The Nintendo 64 was widely criticized for sticking with cartridges when the industry was turning toward discs. It was seen as just another way Nintendo was stuck in the past. Well, the N64 did have a disc drive at one point. The Nintendo 64 DD was an add-on, it attached to the N64's bottom, that could play certain disc games. From the beginning, it was clear the company had little faith in it though. Only ten games were released for the DD, and most ended up rejiggered for GameCube. Only released in Japan, it's valued at $1000 in mint condition.
17 Games: Family Fun Fitness: Stadium Events ($35,100)
Yet another game bundled with a bizarre peripheral. Stadium Events was a game made by Bandai to work with their Family Fun Fitness mat, a floor pad that worked as a controller. Nintendo liked the mat but didn't like the game. They struck up a deal with Bandai to make a new version of the mat and remade Stadium Events as World Class Track Meet. The original game was pulled from shelves when the Nintendo deal went through and copies are hard-to-find because of that. Only 200 units were sold in the United States. Stadium Events in-box is worth $35,100.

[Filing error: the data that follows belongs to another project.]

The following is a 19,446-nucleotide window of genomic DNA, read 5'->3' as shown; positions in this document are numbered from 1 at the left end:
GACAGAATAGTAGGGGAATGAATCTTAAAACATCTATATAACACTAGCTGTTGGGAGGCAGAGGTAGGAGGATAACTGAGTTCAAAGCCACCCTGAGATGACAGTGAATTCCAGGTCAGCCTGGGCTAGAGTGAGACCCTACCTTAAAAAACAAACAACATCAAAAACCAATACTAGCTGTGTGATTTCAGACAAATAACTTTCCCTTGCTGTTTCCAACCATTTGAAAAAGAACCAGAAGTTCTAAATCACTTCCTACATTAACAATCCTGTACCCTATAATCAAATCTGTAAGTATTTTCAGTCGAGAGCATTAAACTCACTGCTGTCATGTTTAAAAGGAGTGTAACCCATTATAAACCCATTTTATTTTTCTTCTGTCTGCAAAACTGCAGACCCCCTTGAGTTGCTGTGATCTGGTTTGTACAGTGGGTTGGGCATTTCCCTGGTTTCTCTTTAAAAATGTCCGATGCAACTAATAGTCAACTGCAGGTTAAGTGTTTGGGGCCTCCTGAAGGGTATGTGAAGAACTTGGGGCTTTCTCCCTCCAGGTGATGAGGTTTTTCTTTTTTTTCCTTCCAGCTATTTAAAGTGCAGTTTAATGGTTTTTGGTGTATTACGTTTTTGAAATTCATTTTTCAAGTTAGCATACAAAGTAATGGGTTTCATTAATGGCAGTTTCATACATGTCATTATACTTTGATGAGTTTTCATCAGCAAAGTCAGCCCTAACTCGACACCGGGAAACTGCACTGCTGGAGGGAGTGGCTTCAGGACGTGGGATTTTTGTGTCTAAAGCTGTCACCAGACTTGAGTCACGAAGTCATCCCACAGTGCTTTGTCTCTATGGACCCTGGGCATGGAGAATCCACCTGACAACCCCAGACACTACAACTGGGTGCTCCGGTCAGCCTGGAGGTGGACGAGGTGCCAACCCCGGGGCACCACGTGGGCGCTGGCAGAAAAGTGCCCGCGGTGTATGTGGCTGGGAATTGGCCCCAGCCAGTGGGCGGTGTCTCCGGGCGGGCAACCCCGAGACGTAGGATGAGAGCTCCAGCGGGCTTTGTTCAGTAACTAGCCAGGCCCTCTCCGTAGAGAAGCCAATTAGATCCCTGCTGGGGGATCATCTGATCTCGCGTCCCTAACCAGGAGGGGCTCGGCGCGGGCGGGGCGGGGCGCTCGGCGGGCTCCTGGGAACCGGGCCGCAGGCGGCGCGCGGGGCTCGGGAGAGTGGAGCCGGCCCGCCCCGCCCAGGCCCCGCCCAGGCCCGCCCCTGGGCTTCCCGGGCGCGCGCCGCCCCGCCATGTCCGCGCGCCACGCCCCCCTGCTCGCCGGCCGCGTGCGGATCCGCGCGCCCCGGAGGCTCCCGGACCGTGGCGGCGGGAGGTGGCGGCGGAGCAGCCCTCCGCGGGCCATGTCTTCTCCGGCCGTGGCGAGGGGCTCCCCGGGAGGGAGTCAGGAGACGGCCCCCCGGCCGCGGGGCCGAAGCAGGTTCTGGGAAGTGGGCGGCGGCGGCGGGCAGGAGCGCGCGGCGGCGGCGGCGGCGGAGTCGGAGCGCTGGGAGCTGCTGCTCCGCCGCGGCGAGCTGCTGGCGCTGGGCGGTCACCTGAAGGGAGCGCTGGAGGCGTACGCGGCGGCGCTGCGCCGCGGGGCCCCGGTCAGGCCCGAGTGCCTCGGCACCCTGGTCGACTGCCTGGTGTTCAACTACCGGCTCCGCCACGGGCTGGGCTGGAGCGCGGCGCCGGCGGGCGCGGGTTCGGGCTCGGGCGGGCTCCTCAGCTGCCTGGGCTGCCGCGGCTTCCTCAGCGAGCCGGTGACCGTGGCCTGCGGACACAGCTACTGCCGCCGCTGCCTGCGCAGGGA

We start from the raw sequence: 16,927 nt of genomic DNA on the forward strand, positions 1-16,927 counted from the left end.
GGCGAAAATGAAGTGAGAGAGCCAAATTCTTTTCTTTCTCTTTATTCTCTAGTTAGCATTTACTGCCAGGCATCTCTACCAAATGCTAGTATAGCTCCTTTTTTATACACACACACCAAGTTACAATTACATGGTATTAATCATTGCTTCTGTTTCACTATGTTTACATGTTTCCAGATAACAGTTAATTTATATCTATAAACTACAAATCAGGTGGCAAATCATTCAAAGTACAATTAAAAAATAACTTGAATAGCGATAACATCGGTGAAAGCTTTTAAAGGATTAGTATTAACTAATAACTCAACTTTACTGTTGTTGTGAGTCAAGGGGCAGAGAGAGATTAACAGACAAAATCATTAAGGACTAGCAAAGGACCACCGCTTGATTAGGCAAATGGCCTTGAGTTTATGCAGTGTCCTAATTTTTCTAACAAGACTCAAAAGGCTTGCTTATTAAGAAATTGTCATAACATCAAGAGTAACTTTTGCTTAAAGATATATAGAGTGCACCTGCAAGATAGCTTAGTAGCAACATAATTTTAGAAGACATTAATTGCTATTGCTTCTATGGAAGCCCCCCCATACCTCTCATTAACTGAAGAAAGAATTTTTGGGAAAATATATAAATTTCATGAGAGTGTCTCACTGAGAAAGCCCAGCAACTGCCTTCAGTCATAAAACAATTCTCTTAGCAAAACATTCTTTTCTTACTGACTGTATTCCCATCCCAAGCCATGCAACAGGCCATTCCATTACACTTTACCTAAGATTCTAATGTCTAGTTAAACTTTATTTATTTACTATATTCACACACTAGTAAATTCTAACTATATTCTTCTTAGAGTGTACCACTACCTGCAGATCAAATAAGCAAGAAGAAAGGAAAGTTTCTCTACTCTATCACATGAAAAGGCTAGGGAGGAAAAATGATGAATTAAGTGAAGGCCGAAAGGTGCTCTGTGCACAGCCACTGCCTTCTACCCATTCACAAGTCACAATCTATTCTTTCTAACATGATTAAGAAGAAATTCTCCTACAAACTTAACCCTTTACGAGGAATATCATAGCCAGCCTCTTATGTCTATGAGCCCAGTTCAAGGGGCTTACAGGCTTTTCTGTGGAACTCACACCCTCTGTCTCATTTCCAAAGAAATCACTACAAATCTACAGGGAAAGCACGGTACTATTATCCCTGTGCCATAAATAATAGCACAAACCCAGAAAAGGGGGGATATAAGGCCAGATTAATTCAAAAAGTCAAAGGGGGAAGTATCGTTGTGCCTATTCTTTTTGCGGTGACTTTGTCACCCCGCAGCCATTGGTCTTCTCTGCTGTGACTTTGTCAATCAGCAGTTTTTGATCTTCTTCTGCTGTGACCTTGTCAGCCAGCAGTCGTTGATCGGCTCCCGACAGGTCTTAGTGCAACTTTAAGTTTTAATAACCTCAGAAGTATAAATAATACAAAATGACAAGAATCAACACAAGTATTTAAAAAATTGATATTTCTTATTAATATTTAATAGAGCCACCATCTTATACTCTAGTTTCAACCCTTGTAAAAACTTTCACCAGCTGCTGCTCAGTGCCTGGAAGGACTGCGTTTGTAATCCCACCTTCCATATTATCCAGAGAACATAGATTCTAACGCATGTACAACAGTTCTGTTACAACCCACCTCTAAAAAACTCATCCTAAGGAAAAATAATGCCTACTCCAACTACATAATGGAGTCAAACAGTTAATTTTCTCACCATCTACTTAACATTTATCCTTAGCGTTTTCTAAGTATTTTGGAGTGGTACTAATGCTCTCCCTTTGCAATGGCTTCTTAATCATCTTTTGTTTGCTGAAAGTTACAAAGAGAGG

16 Games: 1991 Nintendo Campus Challenge ($20,100)
Made for a series of special competitions on college campuses, this cartridge doesn't even resemble a normal NES cartridge. Its circuit board is actually sticking out. The three games on it; Super Mario Bros. 3, PinBot, and Dr. Mario, aren't exactly special either. But the value comes from the fact that it was supposed to be destroyed. After the competitions, these special cartridges weren't meant to get into collectors' hands. But thanks to some oblivious Nintendo employees, a few have made it out there. The last one, found at an ex-employee's garage sale, sold for $20,100. No others have been seen since.
15 Accessories: Game Boy Pocket Sonar ($500)
Japan seems to get a wider variety of video game experiences than the West does sometimes. The West never got a fishing assistant for Game Boy after all. The Pocket Sonar wasn't even made to go with a game.
It was made to use in actual fishing.
Made by Bandai, this was foam buoy placed in the water that sent out sonar waves. It could reach as deep as 65 feet. It also had a fishing mini-game, but it was really meant as a tool. With the Game Boy discontinued, the Pocket Sonar in-box can sell for up to $500 on eBay.
14 Games: Little Samson ($2100)
Little Samson is a game that's only become more rare over time. A Mega Man clone from 1992, it pushed the graphics limitations of the NES to the limit. But Taito, the developer, didn't have the money to heavily promote it and the NES was on its last legs by 1992.
Many people overlooked it and cartridges abounded.